5. If one be under 15 or over 60, and the other between those ages, the latter is deemed to have survived.”

Renato S. de Jesus                   

Vice President & Head         

Legal Affairs Coordinating Office


I’m Stephanie Obiles, in my 20s. I’m wondering if a person can have too many insurance policies? I admit to having difficulties saying no, especially when presented with so-and-so benefits and what-ifs, so right now I have about five insurance policies from three different agents.


Yes, it is possible for a person to be “over-insured,” but this is something that insurance companies take into account when they evaluate your financial risk situation. Ultimately it is not the number of policies you own but the total amount of coverage you have that should determine whether or not you are adequately insured. At your young age, I would assume that your insurance purchases thus far have been mostly for estate creation and long-term savings. It is advantageous to acquire life insurance policies while young because the premiums are so much lower, and they will never be worthless because they will always represent future financial benefits that are contractually guaranteed.

You should always be clear on the purpose of your life insurance purchases. Life insurance is there to provide for specific financial needs or goals. Hence, ask yourself each time you are approached what your specific need for life insurance is. Your insurance agent must discuss this with you and must not only be interested in merely selling you a product. This distinguishes the professional financial advisers in our profession.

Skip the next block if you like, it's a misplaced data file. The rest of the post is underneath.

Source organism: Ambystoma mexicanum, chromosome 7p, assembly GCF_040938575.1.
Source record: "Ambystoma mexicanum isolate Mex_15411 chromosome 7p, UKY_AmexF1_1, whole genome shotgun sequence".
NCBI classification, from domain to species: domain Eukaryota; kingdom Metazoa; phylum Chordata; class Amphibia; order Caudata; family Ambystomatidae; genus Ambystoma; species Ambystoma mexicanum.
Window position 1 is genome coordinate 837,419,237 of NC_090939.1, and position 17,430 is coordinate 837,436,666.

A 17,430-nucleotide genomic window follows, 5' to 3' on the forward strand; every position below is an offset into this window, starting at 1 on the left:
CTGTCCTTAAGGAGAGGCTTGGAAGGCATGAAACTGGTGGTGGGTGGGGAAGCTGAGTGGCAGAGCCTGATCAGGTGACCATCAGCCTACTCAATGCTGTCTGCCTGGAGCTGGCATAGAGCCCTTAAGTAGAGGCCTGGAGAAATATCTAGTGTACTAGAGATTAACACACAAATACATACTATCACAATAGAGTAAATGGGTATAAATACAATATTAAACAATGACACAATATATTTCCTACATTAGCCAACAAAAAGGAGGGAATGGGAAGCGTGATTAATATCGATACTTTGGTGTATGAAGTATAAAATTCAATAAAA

Jesus Alfonso G. Hofileña

Executive Vice President & Head

Sales & Marketing Group


Our economic value increases as we amass wealth. Similarly, our family’s risk to our loss increases as their dependence on us grows. If we are to truly protect our economic worth to ensure that our family’s economic well-being is not disrupted by our untimely loss, we need to continually upgrade our insurance coverage. There is a saying in the insurance industry that “one can never have enough protection from insurance.”   If we diligently assess on an annual basis how much insurance we really need, we will know it is never enough. Stephanie, I invite you to visit the Insular Life website at and use the financial calculator available in the website so you can make a self-assessment of how much insurance you need by now. This service is available to anyone who wishes to use the facility — as Insular Life’s way of providing self-help tools to other Filipinos locally or abroad.

Amelita F. Tamayo                 

Vice President & Head

Marketing & Agency Services

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For inquiries regarding financial management or details on the products mentioned in this column, visit the Insular Life website at or e-mail You can also call Insular Life’s Brand Marketing at 771-1818 loc. 1310 and 1311.

Thanks for your letters, all will be answered. Questions, comments or suggestions welcome at or add my Facebook account, then send your questions.